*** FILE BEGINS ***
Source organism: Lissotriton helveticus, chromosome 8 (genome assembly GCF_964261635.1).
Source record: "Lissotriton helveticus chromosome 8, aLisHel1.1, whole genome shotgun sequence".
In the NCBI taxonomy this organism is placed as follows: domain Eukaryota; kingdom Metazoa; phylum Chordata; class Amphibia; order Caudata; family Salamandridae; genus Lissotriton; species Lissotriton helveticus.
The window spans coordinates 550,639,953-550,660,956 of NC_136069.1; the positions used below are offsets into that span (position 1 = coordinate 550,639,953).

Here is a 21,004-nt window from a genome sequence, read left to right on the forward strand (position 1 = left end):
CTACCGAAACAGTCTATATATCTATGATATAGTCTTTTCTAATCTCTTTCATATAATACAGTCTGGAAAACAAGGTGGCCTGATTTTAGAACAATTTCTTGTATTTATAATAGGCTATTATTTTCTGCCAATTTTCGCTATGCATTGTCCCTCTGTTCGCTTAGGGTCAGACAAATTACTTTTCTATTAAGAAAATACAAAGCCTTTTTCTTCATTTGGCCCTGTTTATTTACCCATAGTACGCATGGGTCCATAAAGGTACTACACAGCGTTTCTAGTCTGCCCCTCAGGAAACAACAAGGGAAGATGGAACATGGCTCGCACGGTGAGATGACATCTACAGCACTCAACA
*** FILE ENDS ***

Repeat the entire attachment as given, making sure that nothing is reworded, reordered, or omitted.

Source organism: Lissotriton helveticus, chromosome 8 (genome assembly GCF_964261635.1).
Source record: "Lissotriton helveticus chromosome 8, aLisHel1.1, whole genome shotgun sequence".
In the NCBI taxonomy this organism is placed as follows: domain Eukaryota; kingdom Metazoa; phylum Chordata; class Amphibia; order Caudata; family Salamandridae; genus Lissotriton; species Lissotriton helveticus.
The window spans coordinates 550,639,953-550,660,956 of NC_136069.1; the positions used below are offsets into that span (position 1 = coordinate 550,639,953).

Here is a 21,004-nt window from a genome sequence, read left to right on the forward strand (position 1 = left end):
CTACCGAAACAGTCTATATATCTATGATATAGTCTTTTCTAATCTCTTTCATATAATACAGTCTGGAAAACAAGGTGGCCTGATTTTAGAACAATTTCTTGTATTTATAATAGGCTATTATTTTCTGCCAATTTTCGCTATGCATTGTCCCTCTGTTCGCTTAGGGTCAGACAAATTACTTTTCTATTAAGAAAATACAAAGCCTTTTTCTTCATTTGGCCCTGTTTATTTACCCATAGTACGCATGGGTCCATAAAGGTACTACACAGCGTTTCTAGTCTGCCCCTCAGGAAACAACAAGGGAAGATGGAACATGGCTCGCACGGTGAGATGACATCTACAGCACTCAACA